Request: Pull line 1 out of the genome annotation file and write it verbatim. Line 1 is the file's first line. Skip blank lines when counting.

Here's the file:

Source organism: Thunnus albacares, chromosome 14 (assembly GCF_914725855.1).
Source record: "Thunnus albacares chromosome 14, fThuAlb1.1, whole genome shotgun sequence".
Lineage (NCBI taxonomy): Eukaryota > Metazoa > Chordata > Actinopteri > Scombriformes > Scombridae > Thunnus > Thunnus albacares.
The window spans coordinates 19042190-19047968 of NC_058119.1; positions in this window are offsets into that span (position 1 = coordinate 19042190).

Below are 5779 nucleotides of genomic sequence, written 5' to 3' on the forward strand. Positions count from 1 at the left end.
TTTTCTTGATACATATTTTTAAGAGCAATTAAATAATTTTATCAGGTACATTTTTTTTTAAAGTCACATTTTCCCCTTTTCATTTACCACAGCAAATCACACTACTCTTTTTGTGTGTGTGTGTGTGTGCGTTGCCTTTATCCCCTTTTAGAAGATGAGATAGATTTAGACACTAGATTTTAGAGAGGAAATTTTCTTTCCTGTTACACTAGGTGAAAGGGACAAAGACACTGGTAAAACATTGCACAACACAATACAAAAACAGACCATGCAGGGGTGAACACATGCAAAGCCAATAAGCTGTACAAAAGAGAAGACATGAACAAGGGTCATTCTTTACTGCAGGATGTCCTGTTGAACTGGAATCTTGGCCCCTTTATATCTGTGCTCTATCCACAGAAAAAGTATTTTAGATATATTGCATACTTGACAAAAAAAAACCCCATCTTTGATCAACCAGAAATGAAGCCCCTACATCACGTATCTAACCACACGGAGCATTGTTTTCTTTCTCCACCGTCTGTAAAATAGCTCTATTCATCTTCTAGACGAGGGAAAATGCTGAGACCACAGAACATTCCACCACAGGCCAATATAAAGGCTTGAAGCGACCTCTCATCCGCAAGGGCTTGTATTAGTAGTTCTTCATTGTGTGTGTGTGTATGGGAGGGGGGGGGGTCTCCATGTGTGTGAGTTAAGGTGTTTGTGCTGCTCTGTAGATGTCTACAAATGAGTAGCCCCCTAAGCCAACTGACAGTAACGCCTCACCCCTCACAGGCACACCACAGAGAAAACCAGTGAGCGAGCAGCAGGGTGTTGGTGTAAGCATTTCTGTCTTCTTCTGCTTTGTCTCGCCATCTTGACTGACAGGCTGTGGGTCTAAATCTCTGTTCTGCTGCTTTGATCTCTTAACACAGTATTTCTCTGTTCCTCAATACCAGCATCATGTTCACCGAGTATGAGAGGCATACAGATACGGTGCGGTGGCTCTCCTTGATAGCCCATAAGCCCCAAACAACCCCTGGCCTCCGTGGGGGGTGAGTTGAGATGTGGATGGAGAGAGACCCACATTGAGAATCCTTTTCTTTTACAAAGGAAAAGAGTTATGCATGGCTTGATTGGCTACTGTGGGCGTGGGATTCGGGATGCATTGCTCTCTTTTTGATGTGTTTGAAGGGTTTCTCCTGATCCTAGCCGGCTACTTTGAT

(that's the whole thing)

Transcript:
Source organism: Thunnus albacares, chromosome 14 (assembly GCF_914725855.1).